I used the Named Range option on both sheets then referred to the name range in the Conditional Formatting.

Hope this helps let me know..

• June A Black says:

Thank you so much! I was getting the same error and this worked great!

• Thair says:

Thanks Jon, this is great .

• Penny says:

I have a multi-tab document to track patients across the various stages of their treatment.

I want to use this formula on my master sheet to check for duplicates of the patient reference number across the other sheets, conditionally formatting them to reflect the colour of the tab they are currently in (i.e. duplicate would change to blue if patient was in X-ray but would turn red if they were Discharged) so that patients do not get double booked for appts etc.

I’ve tried to implement this with the help of the above. It works great for my first rule but when I try to add the same formula for the other sheets, it seems to lose reliable function. It appears to randomly format cells which are no duplicates at all.

Can anyone help?

• Guest Excel User says:

I created all of the conditional formatting on one worksheet which contains the month’s dates, people’s names, a color-coded legend, etc. I want the conditional formatting rules that I created in the first worksheet to be applied to the remaining month worksheets. However, the remaining months don’t match up exactly with the dates from the first month (28, 30, 31 days, weekends fall in different rows, etc.). Also some blocks on the remaining Feb through Dec worksheets already have data in them. I don’t want the cells to be overwritten, just have the rules applied when data is entered in new cells. For example, if someone types ‘Travel’ into the cells corresponding to their name for February 6, 7, 18, 19, 20, I want it to apply the rule that enters Travel with a color-coded grey box with black text. When I do the Format Painter option, it copies from the January worksheet and replaces some of the items already in those February cells. Not what I want. Any suggestions?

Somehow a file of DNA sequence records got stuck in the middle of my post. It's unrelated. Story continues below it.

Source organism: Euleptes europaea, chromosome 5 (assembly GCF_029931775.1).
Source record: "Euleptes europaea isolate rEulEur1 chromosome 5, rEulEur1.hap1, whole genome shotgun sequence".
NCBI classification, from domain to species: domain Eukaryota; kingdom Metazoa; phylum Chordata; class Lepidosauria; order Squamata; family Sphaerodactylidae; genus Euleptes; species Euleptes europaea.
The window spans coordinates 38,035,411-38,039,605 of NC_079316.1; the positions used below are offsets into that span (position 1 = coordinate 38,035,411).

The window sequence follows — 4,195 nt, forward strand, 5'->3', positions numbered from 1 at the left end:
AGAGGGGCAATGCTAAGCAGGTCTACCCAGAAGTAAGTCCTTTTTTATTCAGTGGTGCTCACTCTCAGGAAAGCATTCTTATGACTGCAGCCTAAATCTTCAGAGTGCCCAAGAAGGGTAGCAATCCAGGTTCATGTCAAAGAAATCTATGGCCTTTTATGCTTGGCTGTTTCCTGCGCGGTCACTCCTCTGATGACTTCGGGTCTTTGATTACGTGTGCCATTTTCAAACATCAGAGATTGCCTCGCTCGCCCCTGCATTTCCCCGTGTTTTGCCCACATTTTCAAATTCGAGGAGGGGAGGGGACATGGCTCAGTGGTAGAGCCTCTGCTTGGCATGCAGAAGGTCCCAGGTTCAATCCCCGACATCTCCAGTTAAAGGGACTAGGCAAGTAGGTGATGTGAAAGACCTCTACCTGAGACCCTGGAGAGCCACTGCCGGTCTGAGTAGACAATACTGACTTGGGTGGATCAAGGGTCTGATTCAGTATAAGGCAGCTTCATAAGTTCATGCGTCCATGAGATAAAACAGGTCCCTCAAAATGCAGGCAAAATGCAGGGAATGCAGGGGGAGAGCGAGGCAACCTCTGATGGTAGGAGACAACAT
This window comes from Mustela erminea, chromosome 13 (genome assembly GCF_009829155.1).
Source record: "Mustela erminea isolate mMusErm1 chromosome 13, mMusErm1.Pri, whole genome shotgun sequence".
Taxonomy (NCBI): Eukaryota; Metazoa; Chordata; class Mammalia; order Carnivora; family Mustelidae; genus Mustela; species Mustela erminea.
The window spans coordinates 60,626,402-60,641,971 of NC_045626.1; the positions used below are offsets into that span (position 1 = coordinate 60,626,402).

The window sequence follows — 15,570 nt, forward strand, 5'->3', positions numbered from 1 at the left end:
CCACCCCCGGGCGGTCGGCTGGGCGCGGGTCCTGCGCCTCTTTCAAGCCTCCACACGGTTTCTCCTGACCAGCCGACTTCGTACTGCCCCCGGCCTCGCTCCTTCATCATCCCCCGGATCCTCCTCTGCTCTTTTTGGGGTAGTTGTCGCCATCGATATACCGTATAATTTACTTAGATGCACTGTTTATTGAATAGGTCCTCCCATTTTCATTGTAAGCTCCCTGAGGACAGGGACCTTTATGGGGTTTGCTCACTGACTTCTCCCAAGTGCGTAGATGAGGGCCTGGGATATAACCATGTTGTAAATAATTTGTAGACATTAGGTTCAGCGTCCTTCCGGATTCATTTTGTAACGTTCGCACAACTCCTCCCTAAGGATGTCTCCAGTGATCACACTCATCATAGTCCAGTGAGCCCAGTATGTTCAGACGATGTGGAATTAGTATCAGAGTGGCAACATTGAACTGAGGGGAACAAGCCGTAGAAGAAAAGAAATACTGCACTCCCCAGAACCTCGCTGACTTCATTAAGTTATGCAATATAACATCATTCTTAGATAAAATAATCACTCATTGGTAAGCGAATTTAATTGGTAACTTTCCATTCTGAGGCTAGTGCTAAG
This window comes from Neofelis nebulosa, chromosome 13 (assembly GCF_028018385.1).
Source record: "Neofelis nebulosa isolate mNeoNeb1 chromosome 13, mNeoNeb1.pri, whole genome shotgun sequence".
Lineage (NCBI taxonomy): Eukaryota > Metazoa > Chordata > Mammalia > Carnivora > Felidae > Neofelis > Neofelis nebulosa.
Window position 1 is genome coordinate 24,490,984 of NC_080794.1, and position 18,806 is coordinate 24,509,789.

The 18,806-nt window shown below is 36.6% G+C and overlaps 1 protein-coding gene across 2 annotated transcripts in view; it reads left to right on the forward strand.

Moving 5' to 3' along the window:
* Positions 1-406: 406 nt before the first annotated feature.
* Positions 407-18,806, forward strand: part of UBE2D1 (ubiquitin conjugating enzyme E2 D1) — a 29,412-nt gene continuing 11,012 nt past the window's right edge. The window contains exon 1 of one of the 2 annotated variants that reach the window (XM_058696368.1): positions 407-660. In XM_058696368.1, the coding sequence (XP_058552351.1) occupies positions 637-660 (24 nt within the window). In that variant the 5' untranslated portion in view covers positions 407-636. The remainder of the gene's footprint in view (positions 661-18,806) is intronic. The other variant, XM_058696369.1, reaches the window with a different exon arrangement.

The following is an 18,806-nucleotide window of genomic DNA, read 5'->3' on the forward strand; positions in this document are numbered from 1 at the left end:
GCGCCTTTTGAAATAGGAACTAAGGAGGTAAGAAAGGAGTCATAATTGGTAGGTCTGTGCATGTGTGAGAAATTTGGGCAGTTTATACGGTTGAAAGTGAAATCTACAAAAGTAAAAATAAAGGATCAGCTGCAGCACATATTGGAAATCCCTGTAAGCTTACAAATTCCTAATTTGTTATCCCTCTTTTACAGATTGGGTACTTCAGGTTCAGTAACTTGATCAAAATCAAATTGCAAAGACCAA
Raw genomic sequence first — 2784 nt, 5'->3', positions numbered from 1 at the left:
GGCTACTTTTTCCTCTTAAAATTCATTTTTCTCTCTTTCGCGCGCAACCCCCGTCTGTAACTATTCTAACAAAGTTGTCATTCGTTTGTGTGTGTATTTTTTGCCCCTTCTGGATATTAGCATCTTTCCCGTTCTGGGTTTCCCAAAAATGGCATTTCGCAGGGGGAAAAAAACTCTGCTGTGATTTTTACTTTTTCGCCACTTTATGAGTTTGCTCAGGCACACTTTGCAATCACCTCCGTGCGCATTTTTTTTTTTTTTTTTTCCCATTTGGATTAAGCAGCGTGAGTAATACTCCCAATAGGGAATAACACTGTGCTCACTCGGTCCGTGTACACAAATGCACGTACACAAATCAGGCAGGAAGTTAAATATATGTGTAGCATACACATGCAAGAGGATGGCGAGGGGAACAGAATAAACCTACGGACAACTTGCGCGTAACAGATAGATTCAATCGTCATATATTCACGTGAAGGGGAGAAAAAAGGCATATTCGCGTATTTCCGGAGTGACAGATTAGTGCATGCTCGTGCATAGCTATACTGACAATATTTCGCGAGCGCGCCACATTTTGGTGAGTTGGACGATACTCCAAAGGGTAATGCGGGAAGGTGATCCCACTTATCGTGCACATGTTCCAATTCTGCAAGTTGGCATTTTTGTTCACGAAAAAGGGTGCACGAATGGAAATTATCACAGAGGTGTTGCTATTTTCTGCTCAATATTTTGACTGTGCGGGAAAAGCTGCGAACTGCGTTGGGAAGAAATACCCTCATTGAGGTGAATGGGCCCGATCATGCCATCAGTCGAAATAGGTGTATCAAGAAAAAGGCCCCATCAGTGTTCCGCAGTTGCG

• Moe says:

This sucked

• Moe says:

Losers need to approve comments, cause ur help is garbage

• Jackie says:

I cannot get this to work completely. I have tab ‘Home’ and tab ‘Away’. ‘Home’ is my sheet I am using as my current tab. I am comparing ‘Home’ to my second tab ‘Away’. I highlight my range and while clicked on ‘Home’, I input my formula: =COUNTIF(Away!\$B\$2:\$D\$60,B2)

I get highlighted cells…but they are not values from my second tab. (i.e. It highlights ‘Williams’, but ‘Williams’ ONLY appears on ‘Home’, not on ‘Away’.)

Also, I have values on both tabs that I personally put in and so I know they are identical…this formula doesn’t highlight those values. Very frustrating.

i.e. – I have ‘Matt’ on both tabs . Matt does not highlight. I have the name in two different rows, but that shouldn’t make a difference…it should highlight ‘Matt’ as a duplicate. My columns are in the same order for both sheets.

As I said, very frustrating.

• Corinne says:

Thank you for this! Does conditional formatting work for multiple sheets, not just one additional sheet?

• Cahrles says:

I posted this in youtube but if ever I get a quicker result here:`
here seems to be a bug with the function which I have been fighting with for some time. at 4:40 we see rows 64 and 65 have been highlighted but the actual function returns 0.
do you have a fix for this?

• Rob Schafer says:

the process described in the video did not produce the same results. My returned value only came back to one cell, rather than the length of the worksheet. I used the exact formula but it did not seem to work. What step did I miss?

• Jose Torres says:

Excelent help, thanks a lot

• Sarah Elshof says:

This is exactly what I needed! Thank you!!

• Duyen says:

Thank you so much! I’ve been doing it manually this whole time and then I saw your post!

• Pearl says:

Hello, I want to know if what formula I will use in excel when I wanted to locate a duplicate of an ID Number with different name holder. Hoping that you can help me. Thank You!

• Chelsea says:

How do you make this formatting work if the range is across multiple sheets?
I have 4 sheets within a workbook that I need to check for duplicates. How do I input the range to reflect multiple sheets in the same work book?